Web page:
Die Chronik der Sperlingsgasse

[This page by Dagmar Paulus]

Die Chronik der Sperlingsgasse; The Chronicle of Sparrow Alley (1856)

Es ist eigentlich eine böse Zeit!


These are actually rather evil times!

With these words Raabe’s first novel begins. It is written from the perspective of an elderly man, Johannes Wachholder, who lives in a small attic room and observes the goings-on in the narrow street of the novel’s title. Although the street is located in the city of Berlin, descriptions of the metropolis itself are largely omitted with the narrator giving a panoramic impression of life in the Sperlingsgasse instead. The stories of various inhabitants of the Sperlingsgasse are told, for example that of a childhood friend of the narrator’s, the painter Franz Ralff, whose daughter Elise is adopted by Wachholder after her parents’ death. The girl later marries the young painter Gustav Berg who, in a complicated twist of fate, turns out to be a distant cousin of hers. Another main character is the journalist Wimmer who had to leave Berlin and move to Munich because of his political convictions and whose humorous letters to Wachholder are included in the Chronik. The novel thus has a complex structure consisting of several parallel storylines interspersed with flashbacks of the past, memories and biographical details of various people, all held together and presented by the narrator as a ‘Bilderbuch der Sperlingsgasse’; ‘picture book of the Sperlingsgasse’; https://www.projekt-gutenberg.org/raabe/sperling/sperl01.html

In spite of its ominously dark opening line, the novel continues in a mostly serene, in parts even idyllic vein. By telling the stories of ordinary people’s lives in an ordinary street, Raabe paints a picture of current social and political affairs in Germany at the time. The microcosm of personal stories related in Die Chronik der Sperlingsgasse can therefore be read as exemplifications of contemporary history seen through a magnifying glass:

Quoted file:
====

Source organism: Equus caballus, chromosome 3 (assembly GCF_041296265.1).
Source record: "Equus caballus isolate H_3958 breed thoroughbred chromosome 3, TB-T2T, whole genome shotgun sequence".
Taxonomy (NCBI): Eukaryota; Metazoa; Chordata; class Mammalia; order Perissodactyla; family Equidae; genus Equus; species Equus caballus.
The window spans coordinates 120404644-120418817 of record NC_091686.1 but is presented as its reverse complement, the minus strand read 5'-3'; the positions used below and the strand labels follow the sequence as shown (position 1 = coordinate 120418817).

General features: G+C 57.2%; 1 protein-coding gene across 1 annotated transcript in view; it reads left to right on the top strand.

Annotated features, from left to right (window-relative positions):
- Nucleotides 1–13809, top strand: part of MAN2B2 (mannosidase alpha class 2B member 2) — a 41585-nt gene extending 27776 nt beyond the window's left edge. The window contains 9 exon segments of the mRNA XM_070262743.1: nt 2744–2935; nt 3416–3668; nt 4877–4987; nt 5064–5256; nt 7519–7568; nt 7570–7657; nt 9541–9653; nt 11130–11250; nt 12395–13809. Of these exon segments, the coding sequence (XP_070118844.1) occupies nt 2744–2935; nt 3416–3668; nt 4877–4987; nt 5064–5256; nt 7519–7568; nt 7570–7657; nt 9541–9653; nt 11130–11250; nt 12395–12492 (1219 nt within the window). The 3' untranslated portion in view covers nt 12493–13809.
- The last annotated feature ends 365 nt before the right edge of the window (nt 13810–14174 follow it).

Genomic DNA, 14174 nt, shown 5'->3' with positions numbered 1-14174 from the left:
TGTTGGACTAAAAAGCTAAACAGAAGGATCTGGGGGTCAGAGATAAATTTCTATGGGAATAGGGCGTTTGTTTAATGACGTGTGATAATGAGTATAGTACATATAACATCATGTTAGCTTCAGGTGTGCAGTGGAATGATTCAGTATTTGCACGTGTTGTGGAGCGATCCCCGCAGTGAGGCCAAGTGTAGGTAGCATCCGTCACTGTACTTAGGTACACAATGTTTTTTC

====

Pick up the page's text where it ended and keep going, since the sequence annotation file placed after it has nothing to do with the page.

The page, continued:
Die Geschichte eines Hauses ist die Geschichte seiner Bewohner, die Geschichte seiner Bewohner ist die Geschichte der Zeit, in welcher sie lebten und leben, die Geschichte der Zeiten ist die Geschichte der Menschheit, und die Geschichte der Menschheit ist die Geschichte – Gottes!


The story of a house is the story of its inhabitants, the story of its inhabitants is the story of the time they lived and live in, the story of the times is the history of mankind, and the history of mankind is the history of – God!

Further Reading in German

Oliver Fischer, Ins Leben geschrieben. Poetik privater Geschichte bei Adalbert Stifter und Wilhelm Raabe (Würzburg: Königshausen & Neumann, 1999)

William P. Hanson, ‘Raabes erste Chronik’, Jahrbuch der Raabe-Gesellschaft (1983), 33-48